Due Diligence Stock Analysis

UK’s CMA Blocks the Microsoft-Activision Merger

I’ve been spending some time this morning digesting the news that the UK’s Competition and Markets Authority (CMA) has blocked the $MSFT acquisition of $ATVI. The announcement from the CMA is linked here and is about twenty pages long. After reading and organizing some thoughts, I decided I want to share major points on the decision.

CMA’s Conclusions

After the CMA’s investigation and assessment of the acquisition, they concluded that the action may result in a “substantial lessening of competition” (SLC) in the cloud gaming services within the UK. This is a very different reasoning from the initial concerns surrounding the ideas that Microsoft would withhold the large Call of Duty franchise from competitor’s platforms. The CMA says that the deal could change “the future of the fast-growing cloud gaming market, leading to reduced innovation and less choice for UK gamers over the years to come.”

Microsoft provided a Cloud Remedy Proposal to the CMA in which they would be committed to license Activision games royalty-free to specific cloud gaming providers for 10 years. A proposed change in consumer licenses of the games would also give the right to stream an Activision game within the cloud service provider’s online store. This essentially means that if Steam’s online store was selling Activision games, the consumers of those games would be able to play it on Steam’s cloud service (assuming they have one) and wouldn’t be forced to use Microsoft’s cloud gaming service. Microsoft also offered to appoint a monitoring trustee to ensure compliance with the proposed remedy.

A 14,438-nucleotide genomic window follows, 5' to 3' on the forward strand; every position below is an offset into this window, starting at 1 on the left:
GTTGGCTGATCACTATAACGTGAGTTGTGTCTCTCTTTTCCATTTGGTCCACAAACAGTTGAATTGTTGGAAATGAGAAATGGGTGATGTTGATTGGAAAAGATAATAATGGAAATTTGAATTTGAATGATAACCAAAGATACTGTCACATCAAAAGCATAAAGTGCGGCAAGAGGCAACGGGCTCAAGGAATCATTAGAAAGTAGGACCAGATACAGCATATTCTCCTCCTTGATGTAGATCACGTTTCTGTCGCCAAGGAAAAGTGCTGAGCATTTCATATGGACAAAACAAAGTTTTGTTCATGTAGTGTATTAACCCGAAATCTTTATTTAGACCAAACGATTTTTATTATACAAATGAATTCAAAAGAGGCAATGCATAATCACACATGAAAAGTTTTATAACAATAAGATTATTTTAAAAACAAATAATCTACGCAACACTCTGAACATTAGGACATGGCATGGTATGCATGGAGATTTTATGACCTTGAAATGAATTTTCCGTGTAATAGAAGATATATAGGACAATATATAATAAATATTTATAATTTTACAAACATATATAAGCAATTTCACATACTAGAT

The CAM determined that the proposed remedy was unlikely to provide structural remedies to the SLC. Their reasoning for this is that the proposal limits different types of commercial relationships between cloud gaming service providers and game publishers, restricting arrangements like exclusive content, early access, or gaming subscription services. They also conclude that this proposal lessens the incentives for Activision to make their games available on non-Windows operating systems which may exclude or restrict cloud service providers who wish to use other operating systems now and in the future.

The CMA ends their conclusions by stating that the “only effective remedy to this SLC and its adverse consequences is to prohibit the Merger.”

My Opinions

I was shocked to read that this rejection was literally only about cloud gaming. The CMA even recognized that they understand the public support for deal as it would

It is extra odd when considering the fact that cloud gaming is such a small part for the entire video game industry, let alone Microsoft. Google’s cloud gaming attempt with Stadia failed and was officially discontinued in January of 2023, only three years after it was launched in November of 2019. Amazon’s attempt at cloud gaming, called Luna, is still up and running but has mixed reception and not a huge base due to major complaints around impracticality, lag issues, and extra monthly fees to access all the content.

These other players aren’t struggling because Microsoft is out-competing them, its because cloud-gaming just isn’t as good compared to console or PC gaming. I’ve messed around with Xbox’s cloud service called X Cloud Gaming. It’s not mind-blowing.